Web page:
VMware has announced a change in its cloud strategy, cosying up to third-party public cloud providers that compete with its native vCloud Air offering.
The company's new Cross-Cloud Architecture, which was announced on the first day of VMworld 2016 in Las Vegas, allows businesses to manage, connect, govern and secure applications running across multiple cloud environments, including private clouds and public services such as Amazon Web Services, Microsoft Azure, IBM Softlayer and Google Cloud Platform.
Previews of the new Cross-Cloud services will take place this week at VMworld, although no availability date has yet been announced.
VMware is pitching its latest cloud strategy as supporting any application on any device and on any cloud. The company has struggled to gain market share in the cloud space, with its vCloud Air offering lagging well behind market leaders AWS and Azure.
Taking a positive spin on things, Raghu Raghuram, general manager of VMware's software defined data centre division, said: "Customers foresee relying on multiple public and private clouds to run their applications, but are daunted by the challenge of managing and securing applications across diverse cloud platforms.
"VMware is delivering cloud freedom and control by providing a common operating environment for all clouds with our unique Cross-Cloud Architecture."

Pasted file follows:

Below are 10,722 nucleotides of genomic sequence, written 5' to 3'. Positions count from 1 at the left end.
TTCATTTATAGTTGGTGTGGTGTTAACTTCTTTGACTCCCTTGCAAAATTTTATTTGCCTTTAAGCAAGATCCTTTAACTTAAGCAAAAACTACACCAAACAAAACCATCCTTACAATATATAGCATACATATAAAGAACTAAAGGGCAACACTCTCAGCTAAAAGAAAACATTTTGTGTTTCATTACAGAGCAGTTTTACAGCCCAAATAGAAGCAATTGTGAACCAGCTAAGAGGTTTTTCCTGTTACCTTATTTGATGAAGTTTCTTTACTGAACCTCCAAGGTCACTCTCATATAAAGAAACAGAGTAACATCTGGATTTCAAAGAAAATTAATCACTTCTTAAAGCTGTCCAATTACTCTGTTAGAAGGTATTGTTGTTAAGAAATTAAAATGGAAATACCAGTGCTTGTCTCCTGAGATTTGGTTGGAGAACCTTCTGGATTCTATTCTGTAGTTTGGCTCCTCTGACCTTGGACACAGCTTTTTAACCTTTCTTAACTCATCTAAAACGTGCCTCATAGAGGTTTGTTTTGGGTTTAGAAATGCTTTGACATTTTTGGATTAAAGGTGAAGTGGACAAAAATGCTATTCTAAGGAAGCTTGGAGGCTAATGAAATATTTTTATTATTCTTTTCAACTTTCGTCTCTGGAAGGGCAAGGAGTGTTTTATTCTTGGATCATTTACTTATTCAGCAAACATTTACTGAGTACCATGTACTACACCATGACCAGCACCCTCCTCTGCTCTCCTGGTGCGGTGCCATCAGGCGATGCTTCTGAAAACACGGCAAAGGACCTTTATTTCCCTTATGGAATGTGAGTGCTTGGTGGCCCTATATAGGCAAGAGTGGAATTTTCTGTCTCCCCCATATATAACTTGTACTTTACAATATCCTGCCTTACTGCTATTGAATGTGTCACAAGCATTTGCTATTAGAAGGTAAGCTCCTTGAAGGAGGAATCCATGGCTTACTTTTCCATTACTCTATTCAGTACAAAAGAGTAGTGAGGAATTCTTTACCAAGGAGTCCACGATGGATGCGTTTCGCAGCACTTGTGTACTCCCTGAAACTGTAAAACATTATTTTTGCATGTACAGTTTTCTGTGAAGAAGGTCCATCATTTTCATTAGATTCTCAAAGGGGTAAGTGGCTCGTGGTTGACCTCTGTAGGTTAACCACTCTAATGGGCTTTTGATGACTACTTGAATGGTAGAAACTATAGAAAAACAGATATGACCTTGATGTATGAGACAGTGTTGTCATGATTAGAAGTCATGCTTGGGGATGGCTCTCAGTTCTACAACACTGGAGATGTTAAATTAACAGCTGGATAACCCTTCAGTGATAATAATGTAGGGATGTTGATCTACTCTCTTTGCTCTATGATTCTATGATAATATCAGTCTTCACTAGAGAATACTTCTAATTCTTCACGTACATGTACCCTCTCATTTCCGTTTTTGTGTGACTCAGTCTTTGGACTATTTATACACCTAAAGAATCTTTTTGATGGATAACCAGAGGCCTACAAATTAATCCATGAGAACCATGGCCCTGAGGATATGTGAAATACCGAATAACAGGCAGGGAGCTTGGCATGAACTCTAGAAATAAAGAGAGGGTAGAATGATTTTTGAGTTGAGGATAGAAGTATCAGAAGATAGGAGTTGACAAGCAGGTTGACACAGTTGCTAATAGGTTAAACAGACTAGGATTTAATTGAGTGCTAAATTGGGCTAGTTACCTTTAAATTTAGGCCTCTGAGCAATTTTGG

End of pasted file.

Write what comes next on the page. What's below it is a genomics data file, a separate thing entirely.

Also announced overnight at Las Vegas was Cloud Foundation, a software-defined data centre platform, using vSphere, VSAN and NSX, that works on both private and public clouds, although it will be only be compatible with the IBM cloud at launch.
Cloud Foundation will be available from the third quarter of 2016. Cloud Foundation for private clouds is compatible with virtual SAN nodes from Dell, Hewlett Packard Enterprise and QCT.
Despite executive departures and development cutbacks, VMware said its native offerings, vCloud Air and vCloud Air Network, "remain critical parts of the company's hybrid cloud strategy".
Available immediately is vCloud Availability for vCloud Director, a cloud-based disaster recovery service. Coming in the third quarter is version 2.0 of vCloud Air Hybrid Cloud Manager that allows for downtime-free migration of applications from private clouds to vCloud Air.
This author is attending VMworld as a guest of VMware.